• Aerating the field – Soils can become compacted through heavy use and thatch (a fibrous layer of dead grass stems, leaves and roots) can develop. Aeration, the process of puncturing the surface of the soil, mitigates this by allowing oxygen into the roots, carbon dioxide to escape and water and nutrients to more easily flow through the soil.  Aeration is necessary for healthy turf grass. 
  • Topdressing the field - This process involves spreading an organic mixture - usually sand, soil, clay or compost or a mixture of these materials - over the field. This helps even out the field, adding an extra element of safety for athletes. Topdressing is like a conditioner for athletic fields, giving turf a fuller feel and extra layer of protection.
  • Seeding and germination – waiting for the grass to grow enough so that public use does not damage the grass. With the right preparation, new turf will have shallow roots in about two weeks. This first stage of root growth is very sensitive and requires us to keep the public off the vulnerable young grass. In fact, all weight should be kept off the grass to allow for healthy, resilient turf with deep roots. This takes between 30-45 days in good conditions.
The Park Board understands that Sunset Beach Park is a much loved community asset, and provides vital recreation space for the dense downtown core.  We regret any closure, but must take steps to ensure the long term viability of this field which also experienced major impacts in 2017 during the same event.  Sunset Park field was closed for 10 weeks last spring after the 4/20 event.
The Park Board will tally all costs associated with the field restoration and other related expenses and will be billing organizers for these costs.  A full accounting of 4/20 costs will be released by the City and Park Board when all associated expenses are in.
Organizers did install about $30,000 worth of plastic turf protection around the main stage at this year’s event, which helped to mitigate the cumulative damage. 
The Park Board will continue to work with partners at the City to encourage organizers to find a more suitable, alternate location for the event in future years. 
Media contact:

19 April 2018

Park board takes next step in reconciliation

Commissioners take on mission to ‘decolonize the Vancouver Park Board’

In January 2016, the park board adopted 11 strategies in response to the 94 calls to action issued by the Truth and Reconciliation Commission of Canada. The strategies encompass a range of goals, including adopting the United Nations Declaration on the Rights of Indigenous Peoples, staff training on Indigenous issues and reconciliation, and ensuring the integration of Aboriginal history, heritage values and memory practices in policies around monuments, memorial and public art.

This week, commissioners took things a step further and adopted a reconciliation mission, vision and values.

“We’re at a critical juncture for the future of reconciliation,” Rena Soutar, the board’s reconciliation planner, told commissioners. “The park board and institutions at all levels have done important work in recognizing the unique issues inherent in reconciling our relationship with the Aboriginal peoples of this land, but this work is only phase one.”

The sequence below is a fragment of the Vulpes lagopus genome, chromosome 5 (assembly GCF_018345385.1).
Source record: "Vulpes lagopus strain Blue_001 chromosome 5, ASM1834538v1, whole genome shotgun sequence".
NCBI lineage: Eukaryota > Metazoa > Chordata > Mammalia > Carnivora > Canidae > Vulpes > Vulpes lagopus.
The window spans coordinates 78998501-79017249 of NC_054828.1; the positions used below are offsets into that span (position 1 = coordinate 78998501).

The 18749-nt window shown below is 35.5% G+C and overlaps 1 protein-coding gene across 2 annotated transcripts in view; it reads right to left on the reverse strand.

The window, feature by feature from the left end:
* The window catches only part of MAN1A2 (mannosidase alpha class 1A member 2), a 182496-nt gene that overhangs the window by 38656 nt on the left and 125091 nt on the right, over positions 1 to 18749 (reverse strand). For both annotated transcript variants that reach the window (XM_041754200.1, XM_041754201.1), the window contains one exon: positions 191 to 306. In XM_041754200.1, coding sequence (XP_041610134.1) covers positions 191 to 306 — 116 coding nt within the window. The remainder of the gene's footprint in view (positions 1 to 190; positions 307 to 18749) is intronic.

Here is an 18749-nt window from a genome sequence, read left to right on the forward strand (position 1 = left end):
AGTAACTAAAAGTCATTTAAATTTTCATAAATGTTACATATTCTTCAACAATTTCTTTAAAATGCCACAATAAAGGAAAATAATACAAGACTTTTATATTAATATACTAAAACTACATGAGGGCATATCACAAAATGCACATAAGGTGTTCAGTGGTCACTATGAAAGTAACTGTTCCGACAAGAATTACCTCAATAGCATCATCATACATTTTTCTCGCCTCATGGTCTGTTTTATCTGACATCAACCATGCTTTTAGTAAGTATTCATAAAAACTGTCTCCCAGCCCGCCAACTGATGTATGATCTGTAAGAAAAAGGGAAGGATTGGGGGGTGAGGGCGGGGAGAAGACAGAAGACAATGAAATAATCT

Soutar presented the mission, vision and values statement, saying that a “good compass” is needed to guide the work of reconciliation.

“We believe this journey will enrich us all and that articulating an inspirational vision with core values to support it helps us all paddle in the same direction.”

She said the 11 strategies address a specific set of issues and provide tactics to implement in park board processes and projects, work that has already started and will continue, while adopting the mission, vision and values statement embeds the reconciliation principles.

The mission is to decolonize the Vancouver Park Board by recognizing “the institution’s colonial history” and upholding its commitment to the 11 reconciliation strategies.

“In my mind this does mark quite a significant shift in paradigm and attitude to reconciliation,” Soutar told the Courier, adding that it shifts the focus from improving relations with First Nations people to examining what made the relations problematic in the first place and figuring out how to fix those problems.

“I’m just really pleased with how well it was received,” she said of the statement, which was adopted unanimously. “I’m looking forward to this next piece of deciding with my colleagues and whoever else is buying into this mission, vision and values on what that means for us.”

The vision is for the park board to be “an evolvable organization in which every employee and commissioner recognizes the humanity in themselves by recognizing and respecting the humanity of First Peoples” and one that sets an example in treating reconciliation as a process of decolonization.
And the values include clarity, pragmatism, leadership, learning and patience.

“We’ve heard something from our staff partners at Musqueam, Squamish and Tsleil-Waututh nations, and that’s that important things take time,” Soutar said. “And it’s not just that we need to be patient because important things take time, it’s that they actually need that time to take root.”

Board chair and Green Party commissioner, Stuart Mackinnon said that reconciliation isn’t just up to a few individuals.

“It doesn’t fall on two or three employees, it falls on all of the staff, all of the commissioners and in fact all of the residents of our city to move forward with this.”

Fellow Green commissioner Michael Wiebe echoed his sentiments and praised staff for a making a strong statement in the mission to decolonize the park board.

“I think sometimes we tip toe around a subject that we’re all involved in and I think they’ve done a great job here of not doing that and making sure that we’re pushing the boundaries.”

Mackinnon also introduced a reconciliation motion of his own, which was carried unanimously, directing staff to analyze the park board’s colonial roots and current practices, asking for a report back that includes “recommendations to acknowledge any and all injustices uncovered as part of the ‘truth-telling’ phase.”

“It’s time that the park board told those truths,” Mackinnon said. “It’s from those truths that healing can begin.”


(c) 2018 Courier.com

17 April 2018

Reconciliation and truth-telling—acknowledging our colonial past